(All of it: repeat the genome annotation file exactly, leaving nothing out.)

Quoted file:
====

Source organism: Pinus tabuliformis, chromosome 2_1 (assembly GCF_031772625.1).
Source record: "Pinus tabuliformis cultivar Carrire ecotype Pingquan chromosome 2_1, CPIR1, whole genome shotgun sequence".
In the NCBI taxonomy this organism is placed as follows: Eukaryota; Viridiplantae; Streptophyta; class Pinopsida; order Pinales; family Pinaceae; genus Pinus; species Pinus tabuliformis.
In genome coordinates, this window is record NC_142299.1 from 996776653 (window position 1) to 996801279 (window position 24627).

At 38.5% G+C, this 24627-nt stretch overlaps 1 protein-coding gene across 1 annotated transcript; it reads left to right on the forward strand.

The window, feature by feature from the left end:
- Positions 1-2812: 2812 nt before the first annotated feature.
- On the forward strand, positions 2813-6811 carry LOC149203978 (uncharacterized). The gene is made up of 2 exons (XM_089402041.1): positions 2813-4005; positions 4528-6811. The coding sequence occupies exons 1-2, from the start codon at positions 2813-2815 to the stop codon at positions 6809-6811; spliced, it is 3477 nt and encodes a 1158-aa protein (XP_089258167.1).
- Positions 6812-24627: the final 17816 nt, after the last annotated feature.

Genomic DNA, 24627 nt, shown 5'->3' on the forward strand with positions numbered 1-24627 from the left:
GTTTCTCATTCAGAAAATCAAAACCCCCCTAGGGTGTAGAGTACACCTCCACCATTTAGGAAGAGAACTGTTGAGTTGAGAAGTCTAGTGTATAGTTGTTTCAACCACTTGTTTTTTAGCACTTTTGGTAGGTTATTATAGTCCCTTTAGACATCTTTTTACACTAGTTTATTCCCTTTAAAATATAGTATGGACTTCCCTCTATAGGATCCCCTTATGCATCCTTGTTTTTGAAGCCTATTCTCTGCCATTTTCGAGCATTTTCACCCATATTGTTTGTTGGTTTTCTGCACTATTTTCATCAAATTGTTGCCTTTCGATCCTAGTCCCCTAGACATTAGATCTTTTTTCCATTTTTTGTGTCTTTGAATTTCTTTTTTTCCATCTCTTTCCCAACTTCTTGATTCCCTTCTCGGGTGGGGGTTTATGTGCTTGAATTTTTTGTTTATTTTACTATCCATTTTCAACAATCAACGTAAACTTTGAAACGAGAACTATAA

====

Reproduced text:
Source organism: Pinus tabuliformis, chromosome 2_1 (assembly GCF_031772625.1).
Source record: "Pinus tabuliformis cultivar Carrire ecotype Pingquan chromosome 2_1, CPIR1, whole genome shotgun sequence".
In the NCBI taxonomy this organism is placed as follows: Eukaryota; Viridiplantae; Streptophyta; class Pinopsida; order Pinales; family Pinaceae; genus Pinus; species Pinus tabuliformis.
In genome coordinates, this window is record NC_142299.1 from 996776653 (window position 1) to 996801279 (window position 24627).

At 38.5% G+C, this 24627-nt stretch overlaps 1 protein-coding gene across 1 annotated transcript; it reads left to right on the forward strand.

The window, feature by feature from the left end:
- Positions 1-2812: 2812 nt before the first annotated feature.
- On the forward strand, positions 2813-6811 carry LOC149203978 (uncharacterized). The gene is made up of 2 exons (XM_089402041.1): positions 2813-4005; positions 4528-6811. The coding sequence occupies exons 1-2, from the start codon at positions 2813-2815 to the stop codon at positions 6809-6811; spliced, it is 3477 nt and encodes a 1158-aa protein (XP_089258167.1).
- Positions 6812-24627: the final 17816 nt, after the last annotated feature.

Genomic DNA, 24627 nt, shown 5'->3' on the forward strand with positions numbered 1-24627 from the left:
GTTTCTCATTCAGAAAATCAAAACCCCCCTAGGGTGTAGAGTACACCTCCACCATTTAGGAAGAGAACTGTTGAGTTGAGAAGTCTAGTGTATAGTTGTTTCAACCACTTGTTTTTTAGCACTTTTGGTAGGTTATTATAGTCCCTTTAGACATCTTTTTACACTAGTTTATTCCCTTTAAAATATAGTATGGACTTCCCTCTATAGGATCCCCTTATGCATCCTTGTTTTTGAAGCCTATTCTCTGCCATTTTCGAGCATTTTCACCCATATTGTTTGTTGGTTTTCTGCACTATTTTCATCAAATTGTTGCCTTTCGATCCTAGTCCCCTAGACATTAGATCTTTTTTCCATTTTTTGTGTCTTTGAATTTCTTTTTTTCCATCTCTTTCCCAACTTCTTGATTCCCTTCTCGGGTGGGGGTTTATGTGCTTGAATTTTTTGTTTATTTTACTATCCATTTTCAACAATCAACGTAAACTTTGAAACGAGAACTATAA